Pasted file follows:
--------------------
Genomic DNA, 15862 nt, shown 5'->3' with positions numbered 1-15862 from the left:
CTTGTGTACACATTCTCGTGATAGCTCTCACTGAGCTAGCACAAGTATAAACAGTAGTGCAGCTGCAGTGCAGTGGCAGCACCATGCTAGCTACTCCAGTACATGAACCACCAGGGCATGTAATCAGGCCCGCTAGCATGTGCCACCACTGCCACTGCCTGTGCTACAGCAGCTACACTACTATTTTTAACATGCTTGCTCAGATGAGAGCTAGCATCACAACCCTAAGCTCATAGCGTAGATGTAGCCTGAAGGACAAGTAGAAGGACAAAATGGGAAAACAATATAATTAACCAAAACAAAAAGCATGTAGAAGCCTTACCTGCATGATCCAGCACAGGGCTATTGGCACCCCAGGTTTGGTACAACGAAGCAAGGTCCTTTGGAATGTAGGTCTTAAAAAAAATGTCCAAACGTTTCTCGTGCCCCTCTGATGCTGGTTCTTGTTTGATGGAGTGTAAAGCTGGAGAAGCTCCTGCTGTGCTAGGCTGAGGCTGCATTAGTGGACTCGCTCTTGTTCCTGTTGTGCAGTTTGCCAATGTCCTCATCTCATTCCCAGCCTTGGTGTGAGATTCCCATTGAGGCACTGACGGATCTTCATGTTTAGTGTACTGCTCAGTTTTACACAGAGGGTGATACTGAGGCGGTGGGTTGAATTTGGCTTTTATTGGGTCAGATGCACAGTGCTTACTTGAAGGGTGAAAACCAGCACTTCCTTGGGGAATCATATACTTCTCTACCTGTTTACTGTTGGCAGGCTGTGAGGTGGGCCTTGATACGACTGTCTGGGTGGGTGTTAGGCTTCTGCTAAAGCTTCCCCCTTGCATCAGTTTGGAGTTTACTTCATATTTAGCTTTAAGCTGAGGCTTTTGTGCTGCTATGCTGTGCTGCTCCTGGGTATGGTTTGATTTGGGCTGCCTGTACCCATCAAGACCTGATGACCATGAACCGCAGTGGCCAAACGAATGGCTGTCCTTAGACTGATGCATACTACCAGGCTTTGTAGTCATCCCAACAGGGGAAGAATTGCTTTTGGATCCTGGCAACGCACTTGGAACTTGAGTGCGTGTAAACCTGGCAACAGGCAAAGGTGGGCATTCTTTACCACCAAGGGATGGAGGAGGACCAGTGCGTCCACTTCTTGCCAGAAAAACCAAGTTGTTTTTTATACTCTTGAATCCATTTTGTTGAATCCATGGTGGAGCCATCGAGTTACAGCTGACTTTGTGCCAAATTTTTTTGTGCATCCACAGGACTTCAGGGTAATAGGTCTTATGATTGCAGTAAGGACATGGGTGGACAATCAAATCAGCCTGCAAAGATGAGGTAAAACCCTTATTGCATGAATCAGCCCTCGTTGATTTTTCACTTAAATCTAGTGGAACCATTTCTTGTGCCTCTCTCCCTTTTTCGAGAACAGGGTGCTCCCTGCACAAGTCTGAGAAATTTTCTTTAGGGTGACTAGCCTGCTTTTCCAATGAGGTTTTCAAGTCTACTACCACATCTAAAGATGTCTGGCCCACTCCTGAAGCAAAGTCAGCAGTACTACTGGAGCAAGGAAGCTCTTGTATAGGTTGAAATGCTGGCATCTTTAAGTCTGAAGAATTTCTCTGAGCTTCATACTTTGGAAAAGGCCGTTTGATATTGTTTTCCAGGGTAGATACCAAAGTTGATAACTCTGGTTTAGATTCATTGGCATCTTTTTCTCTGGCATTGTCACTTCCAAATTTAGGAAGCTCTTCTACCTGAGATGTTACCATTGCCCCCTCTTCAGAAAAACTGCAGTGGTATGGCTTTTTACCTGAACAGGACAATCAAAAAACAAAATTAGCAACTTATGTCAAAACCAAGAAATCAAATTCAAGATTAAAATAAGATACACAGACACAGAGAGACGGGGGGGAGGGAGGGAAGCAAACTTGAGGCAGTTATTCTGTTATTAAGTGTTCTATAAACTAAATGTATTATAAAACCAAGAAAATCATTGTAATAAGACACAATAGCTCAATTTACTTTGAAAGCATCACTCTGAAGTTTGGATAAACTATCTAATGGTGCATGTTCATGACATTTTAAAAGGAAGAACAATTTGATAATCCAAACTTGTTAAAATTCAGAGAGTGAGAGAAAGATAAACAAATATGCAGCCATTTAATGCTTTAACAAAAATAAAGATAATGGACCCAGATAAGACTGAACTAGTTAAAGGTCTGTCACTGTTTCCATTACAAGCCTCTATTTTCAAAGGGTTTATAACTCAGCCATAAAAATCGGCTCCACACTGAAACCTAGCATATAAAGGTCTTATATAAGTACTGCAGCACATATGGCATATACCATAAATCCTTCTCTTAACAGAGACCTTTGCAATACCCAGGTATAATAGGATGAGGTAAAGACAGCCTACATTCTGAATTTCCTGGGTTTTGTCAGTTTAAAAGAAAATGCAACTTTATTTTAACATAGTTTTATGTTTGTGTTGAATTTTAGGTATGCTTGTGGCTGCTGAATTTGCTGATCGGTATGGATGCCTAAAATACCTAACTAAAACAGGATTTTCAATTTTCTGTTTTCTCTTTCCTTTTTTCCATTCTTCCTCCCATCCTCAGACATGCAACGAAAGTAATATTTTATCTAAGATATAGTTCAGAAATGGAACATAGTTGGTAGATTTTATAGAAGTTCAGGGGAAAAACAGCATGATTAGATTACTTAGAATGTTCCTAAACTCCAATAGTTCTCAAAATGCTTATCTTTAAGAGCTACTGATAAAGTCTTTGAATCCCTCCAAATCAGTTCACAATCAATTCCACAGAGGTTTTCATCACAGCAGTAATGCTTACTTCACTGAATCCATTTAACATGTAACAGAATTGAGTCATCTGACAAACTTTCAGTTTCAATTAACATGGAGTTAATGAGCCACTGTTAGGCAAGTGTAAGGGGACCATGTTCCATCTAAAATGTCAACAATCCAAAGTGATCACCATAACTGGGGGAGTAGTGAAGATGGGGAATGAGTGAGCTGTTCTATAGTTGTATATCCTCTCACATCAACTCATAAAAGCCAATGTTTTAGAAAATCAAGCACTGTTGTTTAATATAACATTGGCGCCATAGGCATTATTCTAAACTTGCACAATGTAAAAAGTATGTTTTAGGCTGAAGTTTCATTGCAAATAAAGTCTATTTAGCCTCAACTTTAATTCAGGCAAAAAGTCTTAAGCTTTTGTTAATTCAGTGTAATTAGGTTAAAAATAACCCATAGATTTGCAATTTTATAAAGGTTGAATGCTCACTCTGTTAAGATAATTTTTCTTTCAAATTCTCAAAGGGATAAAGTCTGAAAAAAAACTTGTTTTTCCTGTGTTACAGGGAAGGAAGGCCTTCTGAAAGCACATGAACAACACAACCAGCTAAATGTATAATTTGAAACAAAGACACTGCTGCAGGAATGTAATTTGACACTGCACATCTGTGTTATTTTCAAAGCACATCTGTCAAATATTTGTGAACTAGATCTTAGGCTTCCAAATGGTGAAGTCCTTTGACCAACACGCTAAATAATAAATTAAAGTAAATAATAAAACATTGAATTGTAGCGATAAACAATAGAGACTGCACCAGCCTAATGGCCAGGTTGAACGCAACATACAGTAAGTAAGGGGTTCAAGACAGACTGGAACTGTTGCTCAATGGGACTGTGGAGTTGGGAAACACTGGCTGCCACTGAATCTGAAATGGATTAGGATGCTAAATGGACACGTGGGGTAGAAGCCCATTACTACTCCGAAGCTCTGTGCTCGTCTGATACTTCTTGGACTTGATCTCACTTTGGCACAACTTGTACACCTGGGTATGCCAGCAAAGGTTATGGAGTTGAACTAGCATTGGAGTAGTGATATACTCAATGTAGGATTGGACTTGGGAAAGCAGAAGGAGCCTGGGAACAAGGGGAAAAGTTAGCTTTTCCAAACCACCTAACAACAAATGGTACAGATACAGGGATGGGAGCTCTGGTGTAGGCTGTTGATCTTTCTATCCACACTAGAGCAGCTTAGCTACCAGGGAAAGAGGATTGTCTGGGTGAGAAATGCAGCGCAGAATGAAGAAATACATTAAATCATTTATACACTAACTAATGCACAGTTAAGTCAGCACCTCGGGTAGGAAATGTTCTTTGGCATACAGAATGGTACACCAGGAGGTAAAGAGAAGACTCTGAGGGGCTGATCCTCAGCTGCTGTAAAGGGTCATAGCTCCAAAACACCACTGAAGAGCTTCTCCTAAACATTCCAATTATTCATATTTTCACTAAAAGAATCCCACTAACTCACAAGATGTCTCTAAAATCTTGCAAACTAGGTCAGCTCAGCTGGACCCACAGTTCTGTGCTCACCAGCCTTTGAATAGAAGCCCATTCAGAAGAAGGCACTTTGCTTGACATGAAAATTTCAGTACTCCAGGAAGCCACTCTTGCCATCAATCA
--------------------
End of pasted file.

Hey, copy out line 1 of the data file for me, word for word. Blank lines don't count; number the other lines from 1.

Genomic DNA, 15862 nt, shown 5'->3' with positions numbered 1-15862 from the left: